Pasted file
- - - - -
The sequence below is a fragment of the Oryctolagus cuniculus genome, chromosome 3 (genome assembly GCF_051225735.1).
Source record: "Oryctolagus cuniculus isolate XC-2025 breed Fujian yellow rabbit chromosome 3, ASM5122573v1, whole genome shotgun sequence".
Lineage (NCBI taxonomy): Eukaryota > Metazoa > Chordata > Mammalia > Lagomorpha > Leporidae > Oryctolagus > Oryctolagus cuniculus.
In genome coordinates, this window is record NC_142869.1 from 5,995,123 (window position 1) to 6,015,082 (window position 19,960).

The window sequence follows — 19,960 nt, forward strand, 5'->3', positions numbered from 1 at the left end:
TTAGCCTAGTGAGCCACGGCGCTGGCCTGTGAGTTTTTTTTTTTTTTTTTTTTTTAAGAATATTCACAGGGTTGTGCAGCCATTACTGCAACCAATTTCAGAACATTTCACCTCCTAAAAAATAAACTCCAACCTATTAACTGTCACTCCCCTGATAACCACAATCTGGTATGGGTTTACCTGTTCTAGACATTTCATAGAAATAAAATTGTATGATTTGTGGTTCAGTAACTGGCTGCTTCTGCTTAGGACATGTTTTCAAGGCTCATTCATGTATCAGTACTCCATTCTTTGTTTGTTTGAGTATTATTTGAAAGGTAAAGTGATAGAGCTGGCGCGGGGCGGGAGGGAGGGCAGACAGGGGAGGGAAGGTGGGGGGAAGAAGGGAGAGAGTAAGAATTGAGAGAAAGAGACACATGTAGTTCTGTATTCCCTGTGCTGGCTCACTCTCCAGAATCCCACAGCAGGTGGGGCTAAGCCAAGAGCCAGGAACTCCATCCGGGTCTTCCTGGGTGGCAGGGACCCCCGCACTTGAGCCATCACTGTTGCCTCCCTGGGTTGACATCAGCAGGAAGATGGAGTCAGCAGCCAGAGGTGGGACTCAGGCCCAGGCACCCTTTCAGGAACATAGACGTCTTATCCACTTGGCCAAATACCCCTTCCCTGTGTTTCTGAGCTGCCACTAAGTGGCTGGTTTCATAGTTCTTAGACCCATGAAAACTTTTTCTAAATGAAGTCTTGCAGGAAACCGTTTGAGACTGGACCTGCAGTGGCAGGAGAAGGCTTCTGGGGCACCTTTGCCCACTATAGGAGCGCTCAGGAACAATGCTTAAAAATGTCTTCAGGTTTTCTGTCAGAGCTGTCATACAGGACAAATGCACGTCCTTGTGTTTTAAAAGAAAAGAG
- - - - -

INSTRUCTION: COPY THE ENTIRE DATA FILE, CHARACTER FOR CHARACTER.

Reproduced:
The sequence below is a fragment of the Oryctolagus cuniculus genome, chromosome 3 (genome assembly GCF_051225735.1).
Source record: "Oryctolagus cuniculus isolate XC-2025 breed Fujian yellow rabbit chromosome 3, ASM5122573v1, whole genome shotgun sequence".
Lineage (NCBI taxonomy): Eukaryota > Metazoa > Chordata > Mammalia > Lagomorpha > Leporidae > Oryctolagus > Oryctolagus cuniculus.
In genome coordinates, this window is record NC_142869.1 from 5,995,123 (window position 1) to 6,015,082 (window position 19,960).

The window sequence follows — 19,960 nt, forward strand, 5'->3', positions numbered from 1 at the left end:
TTAGCCTAGTGAGCCACGGCGCTGGCCTGTGAGTTTTTTTTTTTTTTTTTTTTTTAAGAATATTCACAGGGTTGTGCAGCCATTACTGCAACCAATTTCAGAACATTTCACCTCCTAAAAAATAAACTCCAACCTATTAACTGTCACTCCCCTGATAACCACAATCTGGTATGGGTTTACCTGTTCTAGACATTTCATAGAAATAAAATTGTATGATTTGTGGTTCAGTAACTGGCTGCTTCTGCTTAGGACATGTTTTCAAGGCTCATTCATGTATCAGTACTCCATTCTTTGTTTGTTTGAGTATTATTTGAAAGGTAAAGTGATAGAGCTGGCGCGGGGCGGGAGGGAGGGCAGACAGGGGAGGGAAGGTGGGGGGAAGAAGGGAGAGAGTAAGAATTGAGAGAAAGAGACACATGTAGTTCTGTATTCCCTGTGCTGGCTCACTCTCCAGAATCCCACAGCAGGTGGGGCTAAGCCAAGAGCCAGGAACTCCATCCGGGTCTTCCTGGGTGGCAGGGACCCCCGCACTTGAGCCATCACTGTTGCCTCCCTGGGTTGACATCAGCAGGAAGATGGAGTCAGCAGCCAGAGGTGGGACTCAGGCCCAGGCACCCTTTCAGGAACATAGACGTCTTATCCACTTGGCCAAATACCCCTTCCCTGTGTTTCTGAGCTGCCACTAAGTGGCTGGTTTCATAGTTCTTAGACCCATGAAAACTTTTTCTAAATGAAGTCTTGCAGGAAACCGTTTGAGACTGGACCTGCAGTGGCAGGAGAAGGCTTCTGGGGCACCTTTGCCCACTATAGGAGCGCTCAGGAACAATGCTTAAAAATGTCTTCAGGTTTTCTGTCAGAGCTGTCATACAGGACAAATGCACGTCCTTGTGTTTTAAAAGAAAAGAG